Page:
When U.S. inflation started creeping up in early 2021, economists were confident that it would prove transitory. As prices have risen higher, that view has taken a beating. Yet, the most comprehensive attempt to distinguish transitory from persistent inflation still suggests that the latest uptick will not last.

The data comes from the New York Federal Reserve’s underlying inflation gauge (UIG). When work on the UIG began in the early 2000s, there were already several measures of inflation that attempted to remove excess volatility. The best known of these is the core CPI  (that is, the full CPI with food and energy prices removed). But although that approach helps, it has known problems. One is that the specific items that cause excess volatility in the CPI may change over time. Another is that the best predictors of inflation trends may not be found among the data used in constructing the CPI.

To get around those problems, the UIG adds dozens of additional indicators to the set used in measuring inflation, rather than leaving some out, as the core CPI does. The added indicators come in two flavors. One is additional price data that is not covered by the CPI, such as prices paid by producers and import prices. The other is additional factors like labor market conditions, monetary variables, and financial indicators such as interest rates and stock prices. A statistical technique called dynamic factor analysis selects the most useful indicators for understanding persistent inflation. 

Using this method, the New York Federal Reserve produces two versions of the UIG, one based on prices-only data and the other on the full data set. These are characterized as measures of the persistent common component of monthly inflation.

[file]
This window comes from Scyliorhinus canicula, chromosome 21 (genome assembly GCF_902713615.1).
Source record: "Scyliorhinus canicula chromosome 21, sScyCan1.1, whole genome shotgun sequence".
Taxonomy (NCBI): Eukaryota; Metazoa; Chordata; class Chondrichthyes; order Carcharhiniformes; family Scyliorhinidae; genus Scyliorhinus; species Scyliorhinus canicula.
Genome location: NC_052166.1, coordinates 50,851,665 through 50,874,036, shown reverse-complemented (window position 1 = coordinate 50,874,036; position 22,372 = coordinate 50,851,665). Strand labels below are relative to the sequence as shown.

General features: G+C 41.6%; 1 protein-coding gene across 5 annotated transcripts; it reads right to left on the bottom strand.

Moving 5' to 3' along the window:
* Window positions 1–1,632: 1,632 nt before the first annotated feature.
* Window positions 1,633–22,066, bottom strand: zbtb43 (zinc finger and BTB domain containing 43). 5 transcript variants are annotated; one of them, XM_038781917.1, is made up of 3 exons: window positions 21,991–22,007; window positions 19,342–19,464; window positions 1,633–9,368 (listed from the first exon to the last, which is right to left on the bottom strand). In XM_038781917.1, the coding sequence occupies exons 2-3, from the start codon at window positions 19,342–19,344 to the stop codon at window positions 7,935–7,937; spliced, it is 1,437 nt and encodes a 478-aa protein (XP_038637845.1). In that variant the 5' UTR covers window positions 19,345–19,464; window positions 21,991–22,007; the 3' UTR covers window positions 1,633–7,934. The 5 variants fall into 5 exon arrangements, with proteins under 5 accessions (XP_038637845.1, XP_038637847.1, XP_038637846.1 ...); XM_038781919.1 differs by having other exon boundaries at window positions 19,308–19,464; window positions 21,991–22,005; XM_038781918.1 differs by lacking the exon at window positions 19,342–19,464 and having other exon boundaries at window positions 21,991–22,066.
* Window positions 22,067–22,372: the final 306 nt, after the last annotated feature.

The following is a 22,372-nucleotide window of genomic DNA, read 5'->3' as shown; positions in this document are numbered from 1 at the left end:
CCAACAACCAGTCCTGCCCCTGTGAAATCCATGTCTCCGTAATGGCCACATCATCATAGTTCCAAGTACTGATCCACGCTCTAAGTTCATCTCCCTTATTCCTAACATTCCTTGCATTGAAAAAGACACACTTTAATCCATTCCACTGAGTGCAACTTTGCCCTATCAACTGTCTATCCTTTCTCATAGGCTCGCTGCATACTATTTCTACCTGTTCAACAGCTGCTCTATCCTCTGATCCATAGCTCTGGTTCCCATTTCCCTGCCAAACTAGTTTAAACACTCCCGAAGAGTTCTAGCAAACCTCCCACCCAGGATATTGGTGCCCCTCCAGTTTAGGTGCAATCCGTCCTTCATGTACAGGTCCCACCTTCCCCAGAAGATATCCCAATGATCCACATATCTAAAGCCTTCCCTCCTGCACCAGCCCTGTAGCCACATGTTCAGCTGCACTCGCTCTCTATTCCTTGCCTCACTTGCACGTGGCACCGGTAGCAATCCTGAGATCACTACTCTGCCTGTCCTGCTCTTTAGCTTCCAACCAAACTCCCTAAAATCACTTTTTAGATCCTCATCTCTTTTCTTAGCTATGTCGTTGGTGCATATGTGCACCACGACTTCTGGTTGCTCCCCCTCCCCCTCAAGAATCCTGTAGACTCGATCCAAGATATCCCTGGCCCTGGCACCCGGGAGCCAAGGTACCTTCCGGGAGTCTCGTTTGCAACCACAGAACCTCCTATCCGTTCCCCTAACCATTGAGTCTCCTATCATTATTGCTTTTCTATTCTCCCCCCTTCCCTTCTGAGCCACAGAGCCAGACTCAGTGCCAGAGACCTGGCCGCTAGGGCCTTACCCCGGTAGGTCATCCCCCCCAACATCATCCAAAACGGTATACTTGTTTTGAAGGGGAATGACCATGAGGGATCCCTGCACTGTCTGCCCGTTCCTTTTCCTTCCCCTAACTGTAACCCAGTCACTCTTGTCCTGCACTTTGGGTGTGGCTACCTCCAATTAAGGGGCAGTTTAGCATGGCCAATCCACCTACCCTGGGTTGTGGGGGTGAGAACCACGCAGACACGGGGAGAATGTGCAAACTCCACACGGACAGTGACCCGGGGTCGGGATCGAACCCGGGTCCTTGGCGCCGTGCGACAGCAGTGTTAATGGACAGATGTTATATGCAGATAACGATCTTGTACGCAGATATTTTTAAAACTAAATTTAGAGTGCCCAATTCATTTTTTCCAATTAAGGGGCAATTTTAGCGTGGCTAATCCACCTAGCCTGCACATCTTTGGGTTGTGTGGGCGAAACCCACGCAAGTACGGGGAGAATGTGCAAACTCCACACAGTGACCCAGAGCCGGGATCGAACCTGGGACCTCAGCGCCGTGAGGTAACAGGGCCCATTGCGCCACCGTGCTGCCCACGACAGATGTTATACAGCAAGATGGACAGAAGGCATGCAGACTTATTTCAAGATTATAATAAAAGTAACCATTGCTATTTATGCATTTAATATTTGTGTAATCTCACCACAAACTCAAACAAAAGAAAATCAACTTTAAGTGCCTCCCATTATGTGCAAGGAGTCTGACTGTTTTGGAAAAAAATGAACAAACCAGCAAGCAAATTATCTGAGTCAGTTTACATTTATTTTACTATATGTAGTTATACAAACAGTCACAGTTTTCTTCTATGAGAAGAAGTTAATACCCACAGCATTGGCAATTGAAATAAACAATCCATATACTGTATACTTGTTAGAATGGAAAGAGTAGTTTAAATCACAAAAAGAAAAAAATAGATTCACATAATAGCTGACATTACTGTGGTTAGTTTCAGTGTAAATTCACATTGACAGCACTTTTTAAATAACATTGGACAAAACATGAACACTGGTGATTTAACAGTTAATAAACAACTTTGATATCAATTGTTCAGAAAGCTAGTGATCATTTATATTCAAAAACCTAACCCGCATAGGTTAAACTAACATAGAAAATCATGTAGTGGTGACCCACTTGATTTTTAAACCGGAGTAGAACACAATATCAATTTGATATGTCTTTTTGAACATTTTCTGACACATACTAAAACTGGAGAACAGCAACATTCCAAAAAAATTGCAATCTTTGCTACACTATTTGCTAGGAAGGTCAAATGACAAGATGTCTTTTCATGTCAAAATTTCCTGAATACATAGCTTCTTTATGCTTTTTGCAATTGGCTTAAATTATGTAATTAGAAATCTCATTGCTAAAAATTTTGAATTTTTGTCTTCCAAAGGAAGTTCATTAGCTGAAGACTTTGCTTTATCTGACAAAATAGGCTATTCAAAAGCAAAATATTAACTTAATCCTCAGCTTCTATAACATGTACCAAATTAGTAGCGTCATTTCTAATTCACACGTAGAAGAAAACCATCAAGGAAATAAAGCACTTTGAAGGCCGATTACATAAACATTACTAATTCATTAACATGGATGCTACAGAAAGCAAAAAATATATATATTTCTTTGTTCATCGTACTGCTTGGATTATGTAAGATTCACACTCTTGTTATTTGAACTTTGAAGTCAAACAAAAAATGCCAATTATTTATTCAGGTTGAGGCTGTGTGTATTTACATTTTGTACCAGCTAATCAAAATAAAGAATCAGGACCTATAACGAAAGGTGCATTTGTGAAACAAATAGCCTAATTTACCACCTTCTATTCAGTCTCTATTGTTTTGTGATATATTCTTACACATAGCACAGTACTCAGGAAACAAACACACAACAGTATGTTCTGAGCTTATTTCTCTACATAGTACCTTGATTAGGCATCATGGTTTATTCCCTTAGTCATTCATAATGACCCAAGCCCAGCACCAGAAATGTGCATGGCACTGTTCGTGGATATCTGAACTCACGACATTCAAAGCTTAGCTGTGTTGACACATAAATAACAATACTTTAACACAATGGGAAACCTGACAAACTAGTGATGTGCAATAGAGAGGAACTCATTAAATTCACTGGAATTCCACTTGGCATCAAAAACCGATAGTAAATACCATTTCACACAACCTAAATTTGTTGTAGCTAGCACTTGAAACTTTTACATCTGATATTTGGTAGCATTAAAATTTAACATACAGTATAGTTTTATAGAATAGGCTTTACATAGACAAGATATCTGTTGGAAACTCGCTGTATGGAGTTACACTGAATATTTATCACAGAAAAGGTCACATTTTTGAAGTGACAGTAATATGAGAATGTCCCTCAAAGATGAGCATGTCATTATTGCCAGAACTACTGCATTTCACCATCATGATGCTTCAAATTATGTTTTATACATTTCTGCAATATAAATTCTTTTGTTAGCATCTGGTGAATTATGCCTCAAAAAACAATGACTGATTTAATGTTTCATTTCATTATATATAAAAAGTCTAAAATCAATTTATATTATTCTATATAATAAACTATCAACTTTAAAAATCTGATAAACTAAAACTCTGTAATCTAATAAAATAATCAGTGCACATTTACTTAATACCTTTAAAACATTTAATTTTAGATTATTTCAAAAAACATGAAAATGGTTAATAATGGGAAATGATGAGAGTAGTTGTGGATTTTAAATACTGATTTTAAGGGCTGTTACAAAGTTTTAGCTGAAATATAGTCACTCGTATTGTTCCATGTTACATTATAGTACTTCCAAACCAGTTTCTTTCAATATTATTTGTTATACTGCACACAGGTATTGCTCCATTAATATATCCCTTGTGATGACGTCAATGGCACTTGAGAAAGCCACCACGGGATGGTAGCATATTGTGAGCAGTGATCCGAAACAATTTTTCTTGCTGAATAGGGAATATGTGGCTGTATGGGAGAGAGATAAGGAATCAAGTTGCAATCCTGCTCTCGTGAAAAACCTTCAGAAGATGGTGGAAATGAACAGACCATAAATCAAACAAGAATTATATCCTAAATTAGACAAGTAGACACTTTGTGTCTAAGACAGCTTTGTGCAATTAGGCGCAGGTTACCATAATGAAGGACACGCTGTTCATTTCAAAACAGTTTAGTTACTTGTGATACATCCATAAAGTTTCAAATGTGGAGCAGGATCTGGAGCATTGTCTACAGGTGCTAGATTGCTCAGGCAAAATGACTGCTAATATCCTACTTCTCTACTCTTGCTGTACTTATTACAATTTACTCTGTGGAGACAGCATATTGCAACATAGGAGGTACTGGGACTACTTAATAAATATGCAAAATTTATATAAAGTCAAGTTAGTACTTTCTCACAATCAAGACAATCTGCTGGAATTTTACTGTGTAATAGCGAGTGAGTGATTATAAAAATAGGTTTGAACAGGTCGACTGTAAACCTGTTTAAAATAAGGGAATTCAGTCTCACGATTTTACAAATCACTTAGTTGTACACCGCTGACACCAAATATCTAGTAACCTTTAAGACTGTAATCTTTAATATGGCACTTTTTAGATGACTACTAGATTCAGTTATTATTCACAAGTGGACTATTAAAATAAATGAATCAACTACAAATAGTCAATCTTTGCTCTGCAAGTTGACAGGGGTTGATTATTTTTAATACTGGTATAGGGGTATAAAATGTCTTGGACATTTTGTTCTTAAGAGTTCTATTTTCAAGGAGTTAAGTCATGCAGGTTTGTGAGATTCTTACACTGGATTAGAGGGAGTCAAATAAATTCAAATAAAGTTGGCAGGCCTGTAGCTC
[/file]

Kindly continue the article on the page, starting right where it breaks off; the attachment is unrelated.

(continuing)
The following chart shows data for the CPI and the two UIG measures from 2010 through April 2022.

Both UIG series succeed in removing substantial volatility from the CPI. For example, both UIG series rose less than the CPI during the short-lived inflation episode in 2011, and both fell by less than the CPI during the equally short-lived dip in 2015. 

During the recent inflation run-up, both the prices-only UIG and the full-data UIG have risen, indicating that much of the inflation we are witnessing is real. That is not surprising since recent price increases have been traceable in large part to easily confirmed disruptions in supply chains. However, prices-only UIG inflation is up only 70 percent as much as CPI inflation, and the full-data UIG is up by just 58 percent. 

The bottom line is that we should not read too much into the slight downturn in all three measures of inflation between March and April. Still, both UIG measures suggest that it is wrong to dismiss the hypothesis that much of the inflation we are now witnessing will indeed turn out to be transitory.

Update (July 14): Over the past two months, CPI inflation has continued to rise. However, the full-data UIG (blue line in this chart) continues to fall from its March peak and now stands at just half the CPI inflation rate.

CPI inflation is what pinches budgets when it comes time to pay the bills. I would by no means dismiss its impact on politics and the economy. Still, the UIG is better as an analytic tool when thinking about how long the current wave of inflation will last.

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